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New insights into how continuous seismic signals announce an eruption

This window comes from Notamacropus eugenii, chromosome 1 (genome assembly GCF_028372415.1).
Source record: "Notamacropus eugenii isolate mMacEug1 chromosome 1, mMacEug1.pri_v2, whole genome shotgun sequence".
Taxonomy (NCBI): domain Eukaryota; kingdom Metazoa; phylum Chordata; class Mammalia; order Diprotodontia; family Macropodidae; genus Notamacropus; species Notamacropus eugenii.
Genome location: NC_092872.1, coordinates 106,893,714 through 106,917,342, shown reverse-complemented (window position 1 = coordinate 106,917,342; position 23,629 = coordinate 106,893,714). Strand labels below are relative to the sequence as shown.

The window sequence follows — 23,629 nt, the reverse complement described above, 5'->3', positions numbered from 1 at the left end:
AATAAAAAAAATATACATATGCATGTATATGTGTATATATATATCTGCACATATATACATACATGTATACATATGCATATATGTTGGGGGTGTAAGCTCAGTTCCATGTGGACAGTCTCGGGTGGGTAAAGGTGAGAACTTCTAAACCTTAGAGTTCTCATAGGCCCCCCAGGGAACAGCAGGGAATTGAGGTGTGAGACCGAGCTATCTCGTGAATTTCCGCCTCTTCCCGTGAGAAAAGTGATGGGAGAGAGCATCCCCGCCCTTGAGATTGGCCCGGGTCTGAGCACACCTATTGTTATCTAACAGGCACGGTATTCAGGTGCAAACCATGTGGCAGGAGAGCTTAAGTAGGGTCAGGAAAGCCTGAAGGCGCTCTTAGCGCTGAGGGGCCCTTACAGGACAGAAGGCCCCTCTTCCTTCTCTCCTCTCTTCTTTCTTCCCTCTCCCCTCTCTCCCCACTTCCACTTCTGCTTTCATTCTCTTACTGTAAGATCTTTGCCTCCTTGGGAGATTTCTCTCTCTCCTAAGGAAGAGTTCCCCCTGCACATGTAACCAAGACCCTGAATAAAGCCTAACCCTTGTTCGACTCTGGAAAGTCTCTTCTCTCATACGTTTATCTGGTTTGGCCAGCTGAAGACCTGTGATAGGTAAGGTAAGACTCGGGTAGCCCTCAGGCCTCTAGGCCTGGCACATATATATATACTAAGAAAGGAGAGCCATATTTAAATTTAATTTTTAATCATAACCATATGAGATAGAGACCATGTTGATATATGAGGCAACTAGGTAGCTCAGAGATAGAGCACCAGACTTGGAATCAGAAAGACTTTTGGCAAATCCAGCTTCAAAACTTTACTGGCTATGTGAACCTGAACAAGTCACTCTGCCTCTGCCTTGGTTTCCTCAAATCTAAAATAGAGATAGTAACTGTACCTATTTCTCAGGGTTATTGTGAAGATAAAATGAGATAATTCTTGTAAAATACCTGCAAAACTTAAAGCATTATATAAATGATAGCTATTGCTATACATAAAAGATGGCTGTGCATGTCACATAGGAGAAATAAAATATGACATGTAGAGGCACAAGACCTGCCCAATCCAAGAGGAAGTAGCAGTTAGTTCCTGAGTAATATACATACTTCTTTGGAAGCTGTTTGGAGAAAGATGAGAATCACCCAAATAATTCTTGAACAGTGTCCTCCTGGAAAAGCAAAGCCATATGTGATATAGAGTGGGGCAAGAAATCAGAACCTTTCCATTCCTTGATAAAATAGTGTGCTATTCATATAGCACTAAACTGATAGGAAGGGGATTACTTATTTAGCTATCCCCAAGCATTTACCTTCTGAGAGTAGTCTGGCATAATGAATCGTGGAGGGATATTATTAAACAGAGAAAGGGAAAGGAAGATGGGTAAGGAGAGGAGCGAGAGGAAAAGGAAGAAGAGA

In the recently published Nature Geoscience paper a diverse group of scientists based at DIAS and other research institutes in Ireland and Iceland developed a new understanding of seismic signals prior to an eruption. The focus of the study is an eruption in Iceland in 2014/15 that was preceded by two weeks of increased, migrating seismicity. This seismicity is the noise of the breaking crust at depth and gave scientists the possibility to ‘watch’ how magma propagated horizontally until it eventually made it to the Earth’s surface. However, the puzzling observation was that no earthquakes occurred at less than 3 km depth, although magma passed through this region. We found that a long-lasting continuous seismic signal, called tremor, exists at this depth instead. This tremor was usually understood as being caused by moving fluids, but it seems that it consists instead of millions of tiny earthquakes that are so closely spaced that they merge into one another and appear as tremor. It seems that the uppermost part of the crust is too weak to generate big earthquakes and it therefore breaks through many small earthquakes. In our paper we describe how the crust beneath the ice opened little by little in about 19 hours at a speed of 220 m/h. As such eruptions beneath ice can distribute huge amounts of ash in the air, understanding these signals is important for volcano monitoring and eruption early-warning.